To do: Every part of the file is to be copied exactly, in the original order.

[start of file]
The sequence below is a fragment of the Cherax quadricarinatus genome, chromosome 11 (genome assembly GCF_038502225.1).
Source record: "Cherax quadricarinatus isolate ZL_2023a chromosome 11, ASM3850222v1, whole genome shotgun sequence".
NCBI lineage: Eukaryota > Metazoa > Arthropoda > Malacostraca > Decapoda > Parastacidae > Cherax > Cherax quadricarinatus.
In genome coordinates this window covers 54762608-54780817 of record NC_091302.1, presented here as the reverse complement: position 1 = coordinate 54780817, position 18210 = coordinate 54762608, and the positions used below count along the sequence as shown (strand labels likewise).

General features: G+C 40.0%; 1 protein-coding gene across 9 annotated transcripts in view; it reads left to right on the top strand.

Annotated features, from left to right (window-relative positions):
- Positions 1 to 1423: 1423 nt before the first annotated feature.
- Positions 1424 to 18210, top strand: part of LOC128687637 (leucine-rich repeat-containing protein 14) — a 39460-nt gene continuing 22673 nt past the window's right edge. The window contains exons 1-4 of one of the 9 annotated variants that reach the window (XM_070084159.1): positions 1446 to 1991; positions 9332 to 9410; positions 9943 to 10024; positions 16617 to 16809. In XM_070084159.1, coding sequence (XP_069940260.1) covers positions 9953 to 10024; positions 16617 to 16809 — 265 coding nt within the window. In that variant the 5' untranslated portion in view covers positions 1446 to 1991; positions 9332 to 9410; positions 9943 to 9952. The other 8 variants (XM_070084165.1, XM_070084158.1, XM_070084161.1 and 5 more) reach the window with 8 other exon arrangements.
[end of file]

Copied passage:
The sequence below is a fragment of the Cherax quadricarinatus genome, chromosome 11 (genome assembly GCF_038502225.1).
Source record: "Cherax quadricarinatus isolate ZL_2023a chromosome 11, ASM3850222v1, whole genome shotgun sequence".
NCBI lineage: Eukaryota > Metazoa > Arthropoda > Malacostraca > Decapoda > Parastacidae > Cherax > Cherax quadricarinatus.
In genome coordinates this window covers 54762608-54780817 of record NC_091302.1, presented here as the reverse complement: position 1 = coordinate 54780817, position 18210 = coordinate 54762608, and the positions used below count along the sequence as shown (strand labels likewise).

General features: G+C 40.0%; 1 protein-coding gene across 9 annotated transcripts in view; it reads left to right on the top strand.

Annotated features, from left to right (window-relative positions):
- Positions 1 to 1423: 1423 nt before the first annotated feature.
- Positions 1424 to 18210, top strand: part of LOC128687637 (leucine-rich repeat-containing protein 14) — a 39460-nt gene continuing 22673 nt past the window's right edge. The window contains exons 1-4 of one of the 9 annotated variants that reach the window (XM_070084159.1): positions 1446 to 1991; positions 9332 to 9410; positions 9943 to 10024; positions 16617 to 16809. In XM_070084159.1, coding sequence (XP_069940260.1) covers positions 9953 to 10024; positions 16617 to 16809 — 265 coding nt within the window. In that variant the 5' untranslated portion in view covers positions 1446 to 1991; positions 9332 to 9410; positions 9943 to 9952. The other 8 variants (XM_070084165.1, XM_070084158.1, XM_070084161.1 and 5 more) reach the window with 8 other exon arrangements.